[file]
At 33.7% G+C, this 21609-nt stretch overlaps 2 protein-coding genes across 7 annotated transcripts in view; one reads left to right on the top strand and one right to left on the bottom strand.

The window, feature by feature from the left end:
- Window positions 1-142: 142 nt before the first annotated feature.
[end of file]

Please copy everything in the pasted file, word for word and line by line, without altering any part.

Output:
At 33.7% G+C, this 21609-nt stretch overlaps 2 protein-coding genes across 7 annotated transcripts in view; one reads left to right on the top strand and one right to left on the bottom strand.

The window, feature by feature from the left end:
- Window positions 1-142: 142 nt before the first annotated feature.